Ffynh 5Rii

The recorders’ notebooks of the census of 1861 show that 54 percent of the residents of Troedyraur parish had been born in the parish, the birthplaces of a further 27 per cent were in adjoining parishes, and of a further 9 per cent in neighbouring (not adjoining) parishes, a total of 90 per cent. By 1861 the population was already declining. The population of the agricultural areas of South Cardiganshire generally reached its maximum during the 1840s excepting only where there were woollen mills. From that time on migration more than balanced the natural increase. On the other hand immigration into the rural areas of South Cardiganshire was on a very limited scale until the Second World War and the years following so that the proportion of the population which had been born in the area remained high, being virtually identical with those of forty years earlier.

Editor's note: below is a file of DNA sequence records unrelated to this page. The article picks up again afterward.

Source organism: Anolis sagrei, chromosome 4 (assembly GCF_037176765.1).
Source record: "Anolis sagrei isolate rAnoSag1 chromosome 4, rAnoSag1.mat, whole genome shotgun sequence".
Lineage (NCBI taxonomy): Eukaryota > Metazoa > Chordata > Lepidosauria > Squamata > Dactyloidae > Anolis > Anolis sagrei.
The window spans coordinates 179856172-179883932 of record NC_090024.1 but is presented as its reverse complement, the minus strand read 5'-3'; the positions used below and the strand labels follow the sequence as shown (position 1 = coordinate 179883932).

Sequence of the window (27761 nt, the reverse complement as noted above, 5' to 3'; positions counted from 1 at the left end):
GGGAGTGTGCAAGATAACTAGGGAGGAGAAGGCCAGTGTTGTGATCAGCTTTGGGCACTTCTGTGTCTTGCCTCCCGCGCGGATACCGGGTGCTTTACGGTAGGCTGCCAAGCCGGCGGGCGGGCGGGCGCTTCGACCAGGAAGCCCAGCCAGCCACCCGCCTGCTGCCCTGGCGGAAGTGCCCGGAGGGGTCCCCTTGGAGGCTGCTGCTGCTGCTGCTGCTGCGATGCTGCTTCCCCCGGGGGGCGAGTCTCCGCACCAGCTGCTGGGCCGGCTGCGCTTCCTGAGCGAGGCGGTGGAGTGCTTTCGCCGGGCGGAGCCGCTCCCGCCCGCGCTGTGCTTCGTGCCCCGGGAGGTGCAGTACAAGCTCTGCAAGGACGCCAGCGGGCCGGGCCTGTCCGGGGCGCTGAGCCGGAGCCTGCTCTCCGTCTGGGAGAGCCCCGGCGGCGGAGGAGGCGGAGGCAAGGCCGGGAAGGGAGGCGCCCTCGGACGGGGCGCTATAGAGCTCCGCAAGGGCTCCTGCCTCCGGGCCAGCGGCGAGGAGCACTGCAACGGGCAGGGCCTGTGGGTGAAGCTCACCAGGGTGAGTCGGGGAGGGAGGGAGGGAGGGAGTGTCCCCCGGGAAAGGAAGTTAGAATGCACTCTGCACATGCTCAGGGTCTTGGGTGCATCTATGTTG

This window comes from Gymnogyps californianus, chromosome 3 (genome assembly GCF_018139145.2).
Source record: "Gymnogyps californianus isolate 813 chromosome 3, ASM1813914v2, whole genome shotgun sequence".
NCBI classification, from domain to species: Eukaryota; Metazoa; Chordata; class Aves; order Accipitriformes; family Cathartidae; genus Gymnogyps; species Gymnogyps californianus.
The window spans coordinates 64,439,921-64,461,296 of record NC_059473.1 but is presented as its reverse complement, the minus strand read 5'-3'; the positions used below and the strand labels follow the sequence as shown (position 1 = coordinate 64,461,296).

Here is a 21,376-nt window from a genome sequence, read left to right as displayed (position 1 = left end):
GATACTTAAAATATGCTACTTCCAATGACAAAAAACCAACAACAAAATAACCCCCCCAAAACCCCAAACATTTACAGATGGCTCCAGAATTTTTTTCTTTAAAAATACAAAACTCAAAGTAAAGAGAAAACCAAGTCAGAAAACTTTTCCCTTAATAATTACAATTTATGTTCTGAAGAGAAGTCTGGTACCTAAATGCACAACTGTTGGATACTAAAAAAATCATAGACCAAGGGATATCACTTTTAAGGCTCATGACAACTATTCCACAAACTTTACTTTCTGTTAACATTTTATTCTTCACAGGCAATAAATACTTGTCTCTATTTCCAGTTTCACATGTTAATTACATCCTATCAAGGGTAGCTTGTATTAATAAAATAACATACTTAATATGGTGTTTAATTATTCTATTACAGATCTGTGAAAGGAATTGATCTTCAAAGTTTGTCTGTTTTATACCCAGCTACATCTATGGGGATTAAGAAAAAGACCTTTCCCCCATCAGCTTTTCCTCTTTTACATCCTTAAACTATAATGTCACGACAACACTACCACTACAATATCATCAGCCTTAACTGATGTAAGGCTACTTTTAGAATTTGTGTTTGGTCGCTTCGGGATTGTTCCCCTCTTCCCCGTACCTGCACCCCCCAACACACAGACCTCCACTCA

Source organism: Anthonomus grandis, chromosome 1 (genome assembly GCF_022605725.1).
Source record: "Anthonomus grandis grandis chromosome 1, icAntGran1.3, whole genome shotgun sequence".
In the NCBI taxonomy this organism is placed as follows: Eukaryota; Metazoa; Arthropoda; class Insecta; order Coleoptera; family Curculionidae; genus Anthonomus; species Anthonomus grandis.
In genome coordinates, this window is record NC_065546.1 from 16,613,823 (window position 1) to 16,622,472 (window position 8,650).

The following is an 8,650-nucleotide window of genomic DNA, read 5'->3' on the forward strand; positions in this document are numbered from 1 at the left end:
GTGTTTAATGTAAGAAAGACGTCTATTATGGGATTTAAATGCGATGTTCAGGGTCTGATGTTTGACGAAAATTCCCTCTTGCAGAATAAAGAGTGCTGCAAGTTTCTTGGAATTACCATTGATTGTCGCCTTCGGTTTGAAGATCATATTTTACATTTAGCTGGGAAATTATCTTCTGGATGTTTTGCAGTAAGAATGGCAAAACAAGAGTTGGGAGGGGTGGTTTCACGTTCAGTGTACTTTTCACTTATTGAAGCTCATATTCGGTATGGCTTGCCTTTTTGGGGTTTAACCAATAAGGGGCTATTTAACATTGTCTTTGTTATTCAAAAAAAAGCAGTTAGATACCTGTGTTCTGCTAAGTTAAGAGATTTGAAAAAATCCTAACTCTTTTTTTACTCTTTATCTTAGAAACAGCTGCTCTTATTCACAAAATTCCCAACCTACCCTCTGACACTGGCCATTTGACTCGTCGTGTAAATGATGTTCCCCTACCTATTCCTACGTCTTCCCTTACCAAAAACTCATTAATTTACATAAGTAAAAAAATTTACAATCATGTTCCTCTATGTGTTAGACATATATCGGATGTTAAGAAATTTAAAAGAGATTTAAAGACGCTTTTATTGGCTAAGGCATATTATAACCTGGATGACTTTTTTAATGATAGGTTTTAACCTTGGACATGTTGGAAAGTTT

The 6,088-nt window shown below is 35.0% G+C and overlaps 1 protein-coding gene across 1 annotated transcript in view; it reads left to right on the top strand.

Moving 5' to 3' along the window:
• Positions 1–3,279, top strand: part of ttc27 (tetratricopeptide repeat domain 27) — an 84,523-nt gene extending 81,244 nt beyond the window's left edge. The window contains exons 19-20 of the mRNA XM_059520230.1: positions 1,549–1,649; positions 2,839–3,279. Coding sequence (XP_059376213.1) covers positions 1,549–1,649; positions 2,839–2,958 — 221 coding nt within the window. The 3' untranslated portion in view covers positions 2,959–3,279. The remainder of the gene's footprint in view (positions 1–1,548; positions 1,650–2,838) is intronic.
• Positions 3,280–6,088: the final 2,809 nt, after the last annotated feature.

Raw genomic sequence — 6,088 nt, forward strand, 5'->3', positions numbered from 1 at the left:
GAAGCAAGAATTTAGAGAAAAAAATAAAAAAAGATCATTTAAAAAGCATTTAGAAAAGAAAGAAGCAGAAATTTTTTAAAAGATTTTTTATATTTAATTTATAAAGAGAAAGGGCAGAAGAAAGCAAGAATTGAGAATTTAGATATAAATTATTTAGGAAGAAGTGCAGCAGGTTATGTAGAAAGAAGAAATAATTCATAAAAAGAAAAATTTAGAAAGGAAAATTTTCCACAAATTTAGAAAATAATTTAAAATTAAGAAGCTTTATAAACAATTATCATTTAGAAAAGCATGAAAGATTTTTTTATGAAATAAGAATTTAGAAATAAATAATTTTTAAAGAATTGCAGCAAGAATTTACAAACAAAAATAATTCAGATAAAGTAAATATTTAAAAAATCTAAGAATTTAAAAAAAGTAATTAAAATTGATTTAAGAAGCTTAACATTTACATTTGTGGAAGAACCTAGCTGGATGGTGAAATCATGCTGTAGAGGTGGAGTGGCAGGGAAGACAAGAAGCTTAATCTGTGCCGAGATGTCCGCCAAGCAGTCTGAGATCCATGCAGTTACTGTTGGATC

Thus individuals grew up knowing other people as the fathers, mothers, brothers, and sisters of their school friends and neighbours. In later life they would come to know youngsters as the children and grandchildren, cousins, nephews, and nieces of those with whom they grew up together. That is they grew up with a knowledge of ‘who people were’ in a locality rather than needed to acquire such knowledge in toto by deliberate effort as they would were they to emigrate to a strange community. And the knowledge of people in a community rather than a systematic genealogical knowledge of kin as such.

(D. Jenkins, The Agricultural Community of South-West Wales at the Turn of the Twentieth Century, Cardiff, 1971, pp. 158–9 [Tip: daliwch Ctrl a chliciwch dolen i'w agor mewn tab newydd. (Cuddio tip)] )